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These kids traveled 7,000 miles to explore the outdoors. Read about the amazing ‘Change the Game.’

change the game
Stephanie Hacke
August22/ 2018

As a Perry High School student, Sean Justice was thrilled to be invited on his first trip to Yellowstone National Park.

Armed with a high-tech digital camera, he and a group of Pittsburgh teens headed to the hills, hiking, and paddling canoes. In the evenings, the kids cooked dinner for the group at their campground. Along the way, they formed bonds with each other and with their volunteer leaders. That trip was the beginning of an organization now called Change the Game.

What Sean remembers most are those leaders who stepped up to devote their time and guidance. They showed the kids that they cared. The program helped Sean to view life from a different perspective. He hopes to find a way to give back.

“I can look back on it as a time where someone invested in me and wanted me to have a chance to experience things I never experienced,” says Sean, now a 22-year-old college student at Pitt.

That’s what Change the Game, a youth development organization founded by Michelle Parolini and Joanna Papada, is about. They use outdoor physical activity as a way to propel kids forward while creating meaningful connections between teens and adults. Organizers hope kids will put aside their digital screens and passivity to develop a curiosity about the larger world.

“We use movement for youth empowerment,” Michelle says.

Change the Game’s yearlong program includes 700 hours of outdoor activities, from camping to hiking to canoeing. The teens selected to participate learn team building, environmental stewardship, advocacy and the ability to thrive in a world where the playing field is equal – in nature.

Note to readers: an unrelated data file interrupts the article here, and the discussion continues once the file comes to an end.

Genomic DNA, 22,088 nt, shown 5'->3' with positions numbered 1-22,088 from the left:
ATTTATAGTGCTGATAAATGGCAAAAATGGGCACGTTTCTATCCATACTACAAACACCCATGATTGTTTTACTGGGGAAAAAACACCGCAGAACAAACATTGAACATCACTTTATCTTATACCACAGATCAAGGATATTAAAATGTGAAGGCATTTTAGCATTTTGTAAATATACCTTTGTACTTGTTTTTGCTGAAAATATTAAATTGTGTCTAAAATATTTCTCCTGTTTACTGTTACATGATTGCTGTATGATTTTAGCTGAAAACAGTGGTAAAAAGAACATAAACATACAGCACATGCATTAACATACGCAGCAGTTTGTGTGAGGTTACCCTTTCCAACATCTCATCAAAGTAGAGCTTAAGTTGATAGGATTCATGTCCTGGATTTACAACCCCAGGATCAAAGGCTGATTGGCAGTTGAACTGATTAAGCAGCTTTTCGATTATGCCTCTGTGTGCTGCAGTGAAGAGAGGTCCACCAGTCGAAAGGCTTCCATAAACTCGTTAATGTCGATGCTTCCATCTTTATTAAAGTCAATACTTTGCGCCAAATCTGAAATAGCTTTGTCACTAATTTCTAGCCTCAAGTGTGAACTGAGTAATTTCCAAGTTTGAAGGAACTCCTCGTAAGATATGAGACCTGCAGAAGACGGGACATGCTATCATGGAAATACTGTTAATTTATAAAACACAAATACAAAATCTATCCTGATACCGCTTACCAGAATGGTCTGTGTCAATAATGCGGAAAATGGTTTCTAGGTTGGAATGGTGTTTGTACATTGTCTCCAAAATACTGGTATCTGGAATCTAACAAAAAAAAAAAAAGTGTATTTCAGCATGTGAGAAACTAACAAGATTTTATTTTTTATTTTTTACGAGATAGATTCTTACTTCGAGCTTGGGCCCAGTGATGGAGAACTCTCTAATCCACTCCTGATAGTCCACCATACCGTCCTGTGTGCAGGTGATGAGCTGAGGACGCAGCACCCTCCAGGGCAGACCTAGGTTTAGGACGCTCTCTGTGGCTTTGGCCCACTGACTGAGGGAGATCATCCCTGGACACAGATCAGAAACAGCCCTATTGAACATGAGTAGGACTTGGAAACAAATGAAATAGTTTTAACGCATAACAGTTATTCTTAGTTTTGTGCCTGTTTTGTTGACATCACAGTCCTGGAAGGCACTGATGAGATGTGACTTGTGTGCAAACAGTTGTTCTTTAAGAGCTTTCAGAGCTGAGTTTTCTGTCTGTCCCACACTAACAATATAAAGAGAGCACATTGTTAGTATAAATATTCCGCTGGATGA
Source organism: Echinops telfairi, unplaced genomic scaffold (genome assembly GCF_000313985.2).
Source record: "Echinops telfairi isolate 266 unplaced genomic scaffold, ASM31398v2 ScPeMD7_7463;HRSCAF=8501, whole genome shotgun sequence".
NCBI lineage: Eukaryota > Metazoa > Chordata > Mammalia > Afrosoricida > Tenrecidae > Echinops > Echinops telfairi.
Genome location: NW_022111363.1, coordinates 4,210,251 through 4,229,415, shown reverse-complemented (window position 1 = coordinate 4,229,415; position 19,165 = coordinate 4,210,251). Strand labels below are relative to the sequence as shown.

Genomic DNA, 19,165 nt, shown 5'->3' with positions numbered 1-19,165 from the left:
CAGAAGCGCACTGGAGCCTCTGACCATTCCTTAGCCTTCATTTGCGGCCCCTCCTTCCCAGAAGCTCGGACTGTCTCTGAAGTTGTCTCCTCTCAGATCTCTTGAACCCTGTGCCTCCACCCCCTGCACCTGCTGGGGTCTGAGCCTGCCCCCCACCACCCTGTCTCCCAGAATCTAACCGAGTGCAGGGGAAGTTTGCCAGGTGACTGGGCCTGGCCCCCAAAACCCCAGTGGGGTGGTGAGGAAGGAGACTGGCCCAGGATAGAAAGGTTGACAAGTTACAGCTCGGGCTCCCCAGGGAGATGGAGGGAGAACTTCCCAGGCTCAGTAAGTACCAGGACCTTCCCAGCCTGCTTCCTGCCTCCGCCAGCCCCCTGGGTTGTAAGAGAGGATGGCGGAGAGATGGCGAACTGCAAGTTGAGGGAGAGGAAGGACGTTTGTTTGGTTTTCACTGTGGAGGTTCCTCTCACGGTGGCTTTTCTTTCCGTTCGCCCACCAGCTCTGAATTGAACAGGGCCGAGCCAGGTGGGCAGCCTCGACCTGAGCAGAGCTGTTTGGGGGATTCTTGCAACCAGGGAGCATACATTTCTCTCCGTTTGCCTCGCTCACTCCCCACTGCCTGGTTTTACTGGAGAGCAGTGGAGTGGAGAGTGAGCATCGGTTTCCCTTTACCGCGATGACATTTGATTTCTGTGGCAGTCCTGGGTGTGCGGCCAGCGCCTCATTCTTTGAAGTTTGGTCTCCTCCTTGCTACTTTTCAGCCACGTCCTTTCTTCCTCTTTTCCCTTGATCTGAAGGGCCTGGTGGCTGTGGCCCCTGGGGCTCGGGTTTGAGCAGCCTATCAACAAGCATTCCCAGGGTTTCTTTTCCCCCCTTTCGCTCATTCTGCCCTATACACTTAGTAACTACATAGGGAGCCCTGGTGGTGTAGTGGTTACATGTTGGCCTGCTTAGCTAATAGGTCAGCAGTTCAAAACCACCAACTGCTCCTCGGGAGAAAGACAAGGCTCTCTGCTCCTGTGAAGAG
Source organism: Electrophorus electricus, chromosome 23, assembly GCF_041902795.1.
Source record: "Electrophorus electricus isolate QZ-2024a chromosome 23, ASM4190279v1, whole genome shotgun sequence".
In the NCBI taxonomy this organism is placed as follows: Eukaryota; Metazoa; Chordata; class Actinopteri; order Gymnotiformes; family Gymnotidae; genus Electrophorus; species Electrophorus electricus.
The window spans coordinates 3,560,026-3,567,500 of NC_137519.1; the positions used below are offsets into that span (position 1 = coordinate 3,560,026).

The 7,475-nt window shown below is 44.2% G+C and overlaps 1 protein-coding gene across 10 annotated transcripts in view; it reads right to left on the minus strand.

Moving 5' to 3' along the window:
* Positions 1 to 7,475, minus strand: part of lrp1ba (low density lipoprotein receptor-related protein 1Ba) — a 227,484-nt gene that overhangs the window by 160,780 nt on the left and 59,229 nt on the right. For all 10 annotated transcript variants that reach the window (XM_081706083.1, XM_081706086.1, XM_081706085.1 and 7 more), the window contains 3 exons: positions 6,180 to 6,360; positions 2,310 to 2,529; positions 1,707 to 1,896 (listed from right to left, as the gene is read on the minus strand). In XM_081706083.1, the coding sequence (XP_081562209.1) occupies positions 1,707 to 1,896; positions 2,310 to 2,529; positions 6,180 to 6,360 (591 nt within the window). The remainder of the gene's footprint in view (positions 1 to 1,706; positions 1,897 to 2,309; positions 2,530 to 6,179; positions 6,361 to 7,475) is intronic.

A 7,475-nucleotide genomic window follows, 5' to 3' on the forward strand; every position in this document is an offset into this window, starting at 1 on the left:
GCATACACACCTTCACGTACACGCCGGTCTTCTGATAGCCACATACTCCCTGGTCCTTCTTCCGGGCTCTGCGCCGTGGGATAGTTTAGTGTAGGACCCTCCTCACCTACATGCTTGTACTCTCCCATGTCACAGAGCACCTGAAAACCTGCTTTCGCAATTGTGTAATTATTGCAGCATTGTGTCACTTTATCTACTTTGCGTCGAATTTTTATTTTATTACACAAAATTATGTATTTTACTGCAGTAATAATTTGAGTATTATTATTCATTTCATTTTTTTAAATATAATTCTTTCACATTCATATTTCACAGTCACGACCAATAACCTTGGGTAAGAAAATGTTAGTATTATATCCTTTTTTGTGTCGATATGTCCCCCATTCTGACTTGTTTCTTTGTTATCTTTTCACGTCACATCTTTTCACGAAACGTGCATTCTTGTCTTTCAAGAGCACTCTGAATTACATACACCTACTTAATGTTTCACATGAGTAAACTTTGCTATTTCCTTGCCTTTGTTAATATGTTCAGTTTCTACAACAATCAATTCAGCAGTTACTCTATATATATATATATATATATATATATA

change the game
Over the past six years, Change the Game has worked with nearly 300 kids.

When kids are outside of their comfort zones, barriers are broken down. That comfort zone is continuously tested. Throughout the year, the kids travel 7,000 miles, from the Laurel Highlands and Pymatuning State Park to far-flung spots like Yellowstone. The group solicits donations and raises the money for the trips.

“We sleep out in the woods every season,” Joanna says.

Each trip has a community service component, too, which adds up to 200 hours throughout the year. The idea is to help kids understand that “it’s not all about them,” Michelle says.

“We want them to define the game and change it for themselves before they graduate,” Joanna says.

Hence, the name.

The just-completed 2017-18 program was capped off with a 10-day trip to Denali National Park in Alaska, where the group spent four days in the wild, hiking more than 70 miles. They completed a 20-mile bike ride on the trip and worked on a day-long community service project.

“These students are not athletes or outdoorsy,” Joanna says. “In fact, they will tell you that if they weren’t on a mountaintop in Denali, they would be in their beds watching Hulu on their iPhone.”

Change the Game started six years ago as a one-week summer trip when money was donated to take a group of kids to Yellowstone. Joanna, who works at Manchester Bidwell Corp., was asked to oversee the trip. She invited Michelle, a fitness professional and outdoor enthusiast, to come along.

On the way back, Michelle looked at Joanna and asked, “So, now what?” Having developed relationships with the kids, she didn’t want to walk away.

From there, Change the Game was born. The partners sketched out plans on cocktail napkins for a program that focused on getting teens actively moving. Over the last six years, Change the Game has worked with 292 kids. Michelle remains in touch with about 95 percent of them on a daily or weekly basis.

“My goal in life is to change the dialogue about how we talk about youth in America,” she says. “This breaks down the walls. We are here to make change.”

Stephanie Hacke

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